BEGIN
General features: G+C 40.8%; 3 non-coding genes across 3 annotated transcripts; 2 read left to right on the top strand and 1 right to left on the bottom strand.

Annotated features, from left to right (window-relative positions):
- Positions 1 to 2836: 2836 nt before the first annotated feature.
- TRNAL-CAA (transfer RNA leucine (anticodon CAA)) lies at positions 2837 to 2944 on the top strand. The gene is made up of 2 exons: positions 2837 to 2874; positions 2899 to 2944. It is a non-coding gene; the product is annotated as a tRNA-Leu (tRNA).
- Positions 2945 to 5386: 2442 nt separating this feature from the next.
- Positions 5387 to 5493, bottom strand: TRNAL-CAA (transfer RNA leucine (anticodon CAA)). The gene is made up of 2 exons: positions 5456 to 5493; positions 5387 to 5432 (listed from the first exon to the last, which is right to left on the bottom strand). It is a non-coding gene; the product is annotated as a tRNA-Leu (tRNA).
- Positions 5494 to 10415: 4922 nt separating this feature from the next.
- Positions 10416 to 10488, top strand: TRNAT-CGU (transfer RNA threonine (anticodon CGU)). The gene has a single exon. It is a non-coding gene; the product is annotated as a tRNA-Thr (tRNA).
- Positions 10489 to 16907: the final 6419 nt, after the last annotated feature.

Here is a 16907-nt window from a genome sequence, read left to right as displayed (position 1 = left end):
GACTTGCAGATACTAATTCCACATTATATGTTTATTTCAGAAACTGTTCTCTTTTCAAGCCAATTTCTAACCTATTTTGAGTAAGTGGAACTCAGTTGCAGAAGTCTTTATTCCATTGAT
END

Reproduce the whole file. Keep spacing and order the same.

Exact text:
General features: G+C 40.8%; 3 non-coding genes across 3 annotated transcripts; 2 read left to right on the top strand and 1 right to left on the bottom strand.

Annotated features, from left to right (window-relative positions):
- Positions 1 to 2836: 2836 nt before the first annotated feature.
- TRNAL-CAA (transfer RNA leucine (anticodon CAA)) lies at positions 2837 to 2944 on the top strand. The gene is made up of 2 exons: positions 2837 to 2874; positions 2899 to 2944. It is a non-coding gene; the product is annotated as a tRNA-Leu (tRNA).
- Positions 2945 to 5386: 2442 nt separating this feature from the next.
- Positions 5387 to 5493, bottom strand: TRNAL-CAA (transfer RNA leucine (anticodon CAA)). The gene is made up of 2 exons: positions 5456 to 5493; positions 5387 to 5432 (listed from the first exon to the last, which is right to left on the bottom strand). It is a non-coding gene; the product is annotated as a tRNA-Leu (tRNA).
- Positions 5494 to 10415: 4922 nt separating this feature from the next.
- Positions 10416 to 10488, top strand: TRNAT-CGU (transfer RNA threonine (anticodon CGU)). The gene has a single exon. It is a non-coding gene; the product is annotated as a tRNA-Thr (tRNA).
- Positions 10489 to 16907: the final 6419 nt, after the last annotated feature.

Here is a 16907-nt window from a genome sequence, read left to right as displayed (position 1 = left end):
GACTTGCAGATACTAATTCCACATTATATGTTTATTTCAGAAACTGTTCTCTTTTCAAGCCAATTTCTAACCTATTTTGAGTAAGTGGAACTCAGTTGCAGAAGTCTTTATTCCATTGAT